Washington (AFP) – Authorities in Southern California have identified the gunman who killed 12 people in a crowded bar as 28-year-old Ian David Long, a former Marine who may have been suffering from PTSD.
Here is a look at Post-Traumatic Stress Disorder and the impact it has on veterans.
– How big a problem? –
Millions of veterans are dealing with PTSD, a signature wound of any war.
Symptoms can range from insomnia and depression to debilitating panic attacks, flashbacks, irritability and self-harming behavior.
Estimates vary, but the US Department of Veterans Affairs (VA) believes up to 20 percent of Iraq War and Afghanistan vets suffer from PTSD.
The VA says about 30 percent of Vietnam vets have experienced PTSD in their lifetime.
PTSD is caused by a range of factors. Sometimes it is a reaction to witnessing the horrors of war.
The constant state of high alertness troops experience in war zones can also contribute.
For instance, in Iraq, troops were often perpetually alert, looking for roadside bombs and ambushes.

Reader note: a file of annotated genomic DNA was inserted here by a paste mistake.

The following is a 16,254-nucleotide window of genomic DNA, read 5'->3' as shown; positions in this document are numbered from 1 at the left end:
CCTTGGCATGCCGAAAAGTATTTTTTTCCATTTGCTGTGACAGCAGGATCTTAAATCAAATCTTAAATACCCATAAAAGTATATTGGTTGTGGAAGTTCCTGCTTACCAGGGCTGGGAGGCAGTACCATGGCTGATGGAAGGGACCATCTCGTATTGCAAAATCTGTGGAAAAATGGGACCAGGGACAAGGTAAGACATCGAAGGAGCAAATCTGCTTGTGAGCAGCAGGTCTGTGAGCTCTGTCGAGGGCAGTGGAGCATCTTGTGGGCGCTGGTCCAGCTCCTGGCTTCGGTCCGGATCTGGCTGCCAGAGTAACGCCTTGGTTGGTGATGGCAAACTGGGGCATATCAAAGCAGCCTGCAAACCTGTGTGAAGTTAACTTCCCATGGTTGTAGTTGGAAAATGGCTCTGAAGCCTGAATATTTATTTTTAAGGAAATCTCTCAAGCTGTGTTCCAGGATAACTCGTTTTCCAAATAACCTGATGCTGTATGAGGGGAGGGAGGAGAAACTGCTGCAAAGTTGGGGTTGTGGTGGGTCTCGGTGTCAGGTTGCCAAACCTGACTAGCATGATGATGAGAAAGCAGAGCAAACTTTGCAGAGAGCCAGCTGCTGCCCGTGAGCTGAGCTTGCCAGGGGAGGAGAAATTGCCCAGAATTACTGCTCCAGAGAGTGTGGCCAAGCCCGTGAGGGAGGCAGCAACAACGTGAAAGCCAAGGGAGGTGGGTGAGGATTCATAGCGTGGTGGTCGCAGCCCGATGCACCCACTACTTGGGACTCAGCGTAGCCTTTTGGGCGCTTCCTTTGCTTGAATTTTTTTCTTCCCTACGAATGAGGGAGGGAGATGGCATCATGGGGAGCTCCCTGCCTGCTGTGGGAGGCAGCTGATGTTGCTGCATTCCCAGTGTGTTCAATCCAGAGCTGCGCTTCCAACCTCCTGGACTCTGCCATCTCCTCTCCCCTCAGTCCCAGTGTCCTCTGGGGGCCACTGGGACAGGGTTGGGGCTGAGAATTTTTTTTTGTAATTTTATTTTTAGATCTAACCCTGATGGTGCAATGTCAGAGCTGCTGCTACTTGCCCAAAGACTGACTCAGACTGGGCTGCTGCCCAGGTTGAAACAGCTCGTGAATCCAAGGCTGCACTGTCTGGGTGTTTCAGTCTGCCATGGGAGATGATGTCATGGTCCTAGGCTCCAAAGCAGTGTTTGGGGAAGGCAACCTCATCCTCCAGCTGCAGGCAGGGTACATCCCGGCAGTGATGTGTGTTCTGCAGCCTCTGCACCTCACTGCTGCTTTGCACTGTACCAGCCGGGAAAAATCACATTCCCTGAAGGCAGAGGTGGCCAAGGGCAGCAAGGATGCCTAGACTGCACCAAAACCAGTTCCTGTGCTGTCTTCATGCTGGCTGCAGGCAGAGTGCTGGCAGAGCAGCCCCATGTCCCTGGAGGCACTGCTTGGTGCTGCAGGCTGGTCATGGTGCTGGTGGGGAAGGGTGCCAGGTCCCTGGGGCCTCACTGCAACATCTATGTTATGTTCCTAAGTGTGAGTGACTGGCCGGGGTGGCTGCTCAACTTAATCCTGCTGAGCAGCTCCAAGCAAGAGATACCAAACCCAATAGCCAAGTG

The excessive brain activity can be hard to calm after a person leaves a combat zone.
– Treatments –
Treatment protocols are often changing, but doctors typically prescribe anti-depressants.
The VA says the preferred recourse comes through various types of psychotherapy.
In 2006, the VA started training clinicians in techniques such as cognitive-processing therapy, where a patient learns about and processes their trauma.
The VA also uses other methods aimed at desensitizing a veteran.
Paula Schnurr, executive director of the VA’s National Center for PTSD, says treatments have come a long way over the past decade and in many cases it is effectively curable.
Recognition of the condition has improved in recent decades.
Whereas vets from America’s 20th-century conflicts often kept their trauma secret, military commanders now encourage troops to talk about and get help for any signs of PTSD.